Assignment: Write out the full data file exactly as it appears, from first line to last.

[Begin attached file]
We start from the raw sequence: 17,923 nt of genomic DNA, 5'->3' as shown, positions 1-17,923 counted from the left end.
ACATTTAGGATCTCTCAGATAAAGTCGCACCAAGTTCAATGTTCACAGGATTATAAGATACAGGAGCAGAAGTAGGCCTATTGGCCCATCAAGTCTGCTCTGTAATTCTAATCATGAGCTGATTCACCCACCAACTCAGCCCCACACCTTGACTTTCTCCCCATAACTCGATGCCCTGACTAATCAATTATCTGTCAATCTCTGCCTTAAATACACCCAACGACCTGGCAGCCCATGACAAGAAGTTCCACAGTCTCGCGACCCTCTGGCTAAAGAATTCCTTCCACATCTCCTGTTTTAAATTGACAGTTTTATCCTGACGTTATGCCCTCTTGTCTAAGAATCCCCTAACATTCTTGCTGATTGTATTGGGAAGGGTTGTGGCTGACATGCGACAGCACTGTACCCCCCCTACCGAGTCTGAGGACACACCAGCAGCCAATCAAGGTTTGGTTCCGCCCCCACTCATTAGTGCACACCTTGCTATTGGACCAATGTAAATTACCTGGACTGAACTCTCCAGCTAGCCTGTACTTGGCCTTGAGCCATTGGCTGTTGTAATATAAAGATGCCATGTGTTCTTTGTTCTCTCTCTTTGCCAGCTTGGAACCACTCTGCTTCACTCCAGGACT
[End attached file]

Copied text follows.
We start from the raw sequence: 17,923 nt of genomic DNA, 5'->3' as shown, positions 1-17,923 counted from the left end.
ACATTTAGGATCTCTCAGATAAAGTCGCACCAAGTTCAATGTTCACAGGATTATAAGATACAGGAGCAGAAGTAGGCCTATTGGCCCATCAAGTCTGCTCTGTAATTCTAATCATGAGCTGATTCACCCACCAACTCAGCCCCACACCTTGACTTTCTCCCCATAACTCGATGCCCTGACTAATCAATTATCTGTCAATCTCTGCCTTAAATACACCCAACGACCTGGCAGCCCATGACAAGAAGTTCCACAGTCTCGCGACCCTCTGGCTAAAGAATTCCTTCCACATCTCCTGTTTTAAATTGACAGTTTTATCCTGACGTTATGCCCTCTTGTCTAAGAATCCCCTAACATTCTTGCTGATTGTATTGGGAAGGGTTGTGGCTGACATGCGACAGCACTGTACCCCCCCTACCGAGTCTGAGGACACACCAGCAGCCAATCAAGGTTTGGTTCCGCCCCCACTCATTAGTGCACACCTTGCTATTGGACCAATGTAAATTACCTGGACTGAACTCTCCAGCTAGCCTGTACTTGGCCTTGAGCCATTGGCTGTTGTAATATAAAGATGCCATGTGTTCTTTGTTCTCTCTCTTTGCCAGCTTGGAACCACTCTGCTTCACTCCAGGACT